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  • Dr. Rebecca A. Thomas

Laying the Ground Work

My husband and I recently gave a brief presentation to the Albia School Board about some of the downsides to technology. Much of the focus was on the negative effects of overexposure of blue screens on our physical and mental health.


I would like to continue the conversation about 'screens' and technology in general, as I think that grappling with this issue bears relationship to larger issues that impact our community. Rather than seeing technology as the devil, it may be a better approach to understand and address root issues that I believe in a nutshell are merely about finding some balance; about using technology appropriately to enrich our lives I think we may get much further down the road more quickly toward creating a healthier environment for us all.


Talk about foresight! Albert Einstein said this: "I fear the day that technology will surpass our human interaction. The world will have a generation of idiots." This coming from the genius who was born in 1879 and died in 1955. Well said, Albert--and thank you for making my point. In fact, recent research confirms this; the rise of technological inventions has been quite rapid and has outstripped our ability to integrate this tool into our own needs as human beings in a healthy way.


I mean, how cool is it that when i needed to confirm the above quote, I just Googled it to make sure I got it right? I came from the old days of spending eons in the library finding information, getting articles in Interlibrary Loan, etc. My dissertation could have been done so much more efficiently. I mean it's incredible! However, there is a downside; there is tons more excellent information now readily available that must be sifted through; can you say Rabbit Hole?


Anyway, I am sure that Einstein was talking more about wisdom than knowledge. That would be someone my Dad would refer to as an "educated idiot." You know those people, too; very smart, but no common sense. Wisdom is a human condition that you may acquire from living and learning life's lessons well. It makes one a bit more humble, empathic, and kinder. So someone with lots of knowledge doesn't necessarily have wisdom.


So in order to raise children who grow up to be empathic and wise and not 'idiots', we will be required to focus more on learning how to raise humans; how to raise our children to be humane. The important concept here is called empathy; the ability to get in someone else's shoes and see the world from their vantage point. Studies are being done showing that this trait is diminishing in our culture. I know that many of you are getting the picture and can begin to picture the impact of a lack of empathy on our community. That is an interesting and scary conversation in and of itself.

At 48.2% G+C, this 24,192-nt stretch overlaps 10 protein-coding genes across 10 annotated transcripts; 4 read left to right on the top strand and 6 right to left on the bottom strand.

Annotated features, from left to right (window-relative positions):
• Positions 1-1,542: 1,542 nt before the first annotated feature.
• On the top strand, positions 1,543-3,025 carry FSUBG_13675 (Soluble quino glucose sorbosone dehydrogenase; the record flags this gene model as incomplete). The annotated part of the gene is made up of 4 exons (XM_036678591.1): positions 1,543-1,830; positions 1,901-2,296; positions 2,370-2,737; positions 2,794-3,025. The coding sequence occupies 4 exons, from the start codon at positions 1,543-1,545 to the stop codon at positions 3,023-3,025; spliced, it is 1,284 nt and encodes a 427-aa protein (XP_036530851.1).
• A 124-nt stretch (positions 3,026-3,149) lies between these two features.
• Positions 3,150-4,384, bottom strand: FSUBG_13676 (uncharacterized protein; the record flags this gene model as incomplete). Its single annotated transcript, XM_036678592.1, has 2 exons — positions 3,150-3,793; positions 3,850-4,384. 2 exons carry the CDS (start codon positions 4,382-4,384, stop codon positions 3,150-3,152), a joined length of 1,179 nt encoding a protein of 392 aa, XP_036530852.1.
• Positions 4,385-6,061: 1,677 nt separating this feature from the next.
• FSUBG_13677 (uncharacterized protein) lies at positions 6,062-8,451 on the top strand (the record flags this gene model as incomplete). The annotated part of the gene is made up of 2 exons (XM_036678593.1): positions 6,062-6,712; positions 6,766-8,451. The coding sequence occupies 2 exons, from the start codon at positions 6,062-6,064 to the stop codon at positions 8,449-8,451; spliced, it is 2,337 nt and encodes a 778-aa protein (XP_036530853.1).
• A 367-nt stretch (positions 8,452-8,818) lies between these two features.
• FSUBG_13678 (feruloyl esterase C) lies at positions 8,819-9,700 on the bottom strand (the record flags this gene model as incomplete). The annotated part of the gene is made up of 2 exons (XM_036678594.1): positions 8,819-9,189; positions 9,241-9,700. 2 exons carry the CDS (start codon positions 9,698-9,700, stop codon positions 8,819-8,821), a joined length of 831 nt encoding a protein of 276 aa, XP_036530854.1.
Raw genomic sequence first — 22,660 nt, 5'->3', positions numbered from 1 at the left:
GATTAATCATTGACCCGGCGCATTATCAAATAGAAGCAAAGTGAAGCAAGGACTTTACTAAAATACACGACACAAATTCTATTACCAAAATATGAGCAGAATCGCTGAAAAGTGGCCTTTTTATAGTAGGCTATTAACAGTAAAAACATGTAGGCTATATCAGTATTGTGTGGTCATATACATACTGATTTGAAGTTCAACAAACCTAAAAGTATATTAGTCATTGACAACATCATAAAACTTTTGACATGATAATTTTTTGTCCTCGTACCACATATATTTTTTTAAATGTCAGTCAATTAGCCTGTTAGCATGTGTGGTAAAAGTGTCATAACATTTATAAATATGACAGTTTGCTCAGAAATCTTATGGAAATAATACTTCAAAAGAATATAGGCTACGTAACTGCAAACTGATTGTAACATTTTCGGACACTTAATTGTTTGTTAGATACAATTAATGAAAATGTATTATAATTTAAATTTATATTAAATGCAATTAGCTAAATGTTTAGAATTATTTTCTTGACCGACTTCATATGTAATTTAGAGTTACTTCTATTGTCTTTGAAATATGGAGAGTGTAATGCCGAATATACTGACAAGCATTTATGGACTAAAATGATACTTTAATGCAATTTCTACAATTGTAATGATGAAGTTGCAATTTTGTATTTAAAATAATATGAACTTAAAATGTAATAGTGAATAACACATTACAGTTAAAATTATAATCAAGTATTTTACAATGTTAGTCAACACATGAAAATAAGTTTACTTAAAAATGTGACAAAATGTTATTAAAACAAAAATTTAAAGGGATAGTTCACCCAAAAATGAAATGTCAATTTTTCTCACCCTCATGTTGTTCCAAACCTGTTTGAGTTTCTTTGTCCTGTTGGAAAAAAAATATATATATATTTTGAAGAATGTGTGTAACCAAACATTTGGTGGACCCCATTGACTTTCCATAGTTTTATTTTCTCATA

We have learned so much about the brain and how it develops in recent years; in my field it is now being called Interpersonal Neurobiology. Do you know that the opportunity for a child to form neural networks that promote human bonding and relationship actually starts even before birth? And following birth, infants are made to nurse; to be face to face with that mama. It's by design; not only is that baby receiving physical nourishment, the baby's brain is also involved in rapid relational development as mama talks and coos and sings lovingly to that little one. The brain becomes very active in getting busy making all these neural networks and pathways; it literally lights up when Mom and baby's eyes are locked in mutual adoration. We know that the baby is affected even in the womb by what is going on with Mom emotionally and physically, both positively and negatively. And we have found that at birth babies can show that they are already acquainted with Dad's voice and can show recognition of music that was played to them in the womb.


That's how relational attachments are made; person to person. We grow in context of human interaction and contact. Therefore we need to provide children with opportunities to connect with others so the child's social circle can gradually increase toward engagement in the community. That suggest that schools are an important place for teaching relational skills, as well. Kids need to learn how to cope with disappointment, how to get along, how to interact with adults, etc. Based on current research, it seems we need to pay more attention to a child's social and development rather than focusing on taking in knowledge-based information. This is likely more crucial now in this age of technology than ever before. We might avoid pitfalls down the road of raising kids who are socially inept, self-focused, unable to cope, unable to self-regulate, and unable to focus and concentrate unless they're being entertained. Actually, children, adolescents and young adults with those issues are frustrating parents and teachers right now, with many of them being seen in counseling rooms and psychiatrists' offices all over the country.


So in a nutshell, this article has been about laying the groundwork to suggest that it is imperative that we understand the need to give as much attention to social emotional growth in children as we do to cognitive (knowledge-based) growth. Combating what has been coined "relational poverty" is the place to start the conversation. You see, it's not just a mental health issue for professionals, it's an issue for all of us.


Thank you for giving this some thought and let's continue to the conversation in some upcoming articles.

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